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duty of prayer. Mr. Chubb expressly denies the doctrine of a particular providence, and not only speaks of the impropriety of praying to God, but even suggests a sufpicion that it may be displeasing to the divine being.

Bolingbroke, who has been much extolled as a writer and philosopher, blames even the Pagan theists for flattering human nature, when they taught that a good man imitates God. He will admit of no proof that God is a lover of mankind, and made man to be happy. He altogether rejects the scripture doctrine of a particular providence, and the notion that God is attentive to the prayers and wants of men. He acknowledges that God is a being of almighty power, and infinite wisdom ; but he says, that we must not pretend to ascribe to him any moral attributes, as holiness, justice, or goodness. He says that he neither has these qualities, nor any thing equivalent to them.

VOL. I.

SEC

SECTION III.

Of the moral sentiments of the Heathens.

L AVING taken a view of the state Il of theology in the Gentile world, I shall proceed to consider some of their general maxims relating to morals, and especially such as were patronized by the philosophers; and we cannot but be sensible that they were by no means favourable to virtue, taken in its just extent. At the close of this I shall also shew how modern unbelievers have relapsed into the same loose kind of morality.

Many of the philosophers maintained that there is nothing just or unjust by nature, but only by positive law and custom. This was the opinion of Theodorus, Archelaus, and Aristippus, of the Alexandrian school, which prevailed the most a little before the time of Christ. All the earlier philofophers allowed too much to the obligation of positive law. Even Socrates himself represents it as essential to the character of a good man to obey, without reserve, the laws of his country. On the other hand, Epicurus taught that a man is to do every thing for his own fuke, his own happiness being the great rule of life.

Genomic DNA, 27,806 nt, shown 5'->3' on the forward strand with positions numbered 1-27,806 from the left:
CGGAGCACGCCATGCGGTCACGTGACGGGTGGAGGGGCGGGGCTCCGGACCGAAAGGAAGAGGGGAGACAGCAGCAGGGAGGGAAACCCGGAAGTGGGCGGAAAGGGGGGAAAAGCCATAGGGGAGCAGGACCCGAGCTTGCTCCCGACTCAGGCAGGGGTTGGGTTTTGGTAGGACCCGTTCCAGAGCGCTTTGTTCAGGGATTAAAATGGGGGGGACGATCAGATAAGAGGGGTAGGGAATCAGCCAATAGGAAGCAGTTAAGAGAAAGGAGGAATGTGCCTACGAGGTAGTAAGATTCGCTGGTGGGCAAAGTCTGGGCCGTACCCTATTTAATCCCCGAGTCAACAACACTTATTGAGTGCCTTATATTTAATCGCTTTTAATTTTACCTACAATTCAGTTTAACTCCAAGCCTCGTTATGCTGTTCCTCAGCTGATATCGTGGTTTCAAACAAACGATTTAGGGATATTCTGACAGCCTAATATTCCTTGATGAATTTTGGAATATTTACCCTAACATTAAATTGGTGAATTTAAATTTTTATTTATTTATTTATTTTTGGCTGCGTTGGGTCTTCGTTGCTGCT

The most distinguished system of morals among the Greeks was that of the Stoics, and it is generaliy esteemed to have been peculiarly favourable to virtue. It carries, indeed, an air of greatness and sublimity in it; but when examined will be found to be no friend to the humane and pleasing virtues. It was the great maxim of the Stoics that the soul of man, being of the fame nature with God, is self sufficient for virtue and happiness, insomuch that it is not in the power of the Gods themselves to make a good man unhappy. Nay, so arrogantly did some of them talk, that they represented men as superior to the

Gods,

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Gods, saying that these are wise by the necessity of their nature, but men by choice. Such notions as these could not but lay a foundation for a very dangerous and insufferable pride.

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• To support this strange hypothesis, with respect to a world in which the wisest and best of men are subject to pain and death, they were obliged to maintain, and they did it resolutely, that pain is no evil, and that length of time makes no addition to happiness. To promote an insensibility to pain, they maintained that men must suppress all paffions, whether they be of the nature of love or hatred. They would not allow of anger, even at vice or injustice ; and to make it the easier for persons to stifle their resentment on these occasions, they frequently represented all crimes as involuntary, and consequently such things as no person could have any reason to be surprized or offended at, especially since no body could be a sufferer but the injurious person himself. For it was the great maxim of Epictetus, that it is naturally impossible

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for one man to be in fault, and another to be the sufferer. It is certainly very hard to conceive what real virtue such maxims as these could produce; and we shall see their mischievous tendency in several respects hereafter.

It is not difficult to point out several general maxims relating to morals, among modern unbelievers, which bear as unfriendly an aspect upon human virtue, if the idea that was given of it in the first part of these Institutes be just. Mr. Hume, the most acute of all modern unbelievers, confounds natural and moral qualities; representing virtue to consist of any agreeable disposition or accomplishment, without diftinction. Among the virtues, he particularly mentions wit, ingenuity, eloquence, quickness of conception, facility of expreslion, delicacy of taste, politeness, cleanliness, and even force of body. On the other hand he excludes from the rank of virtues bumility and self denial, saying that they are rejected by men of sense, because they serve no manner of purpose.

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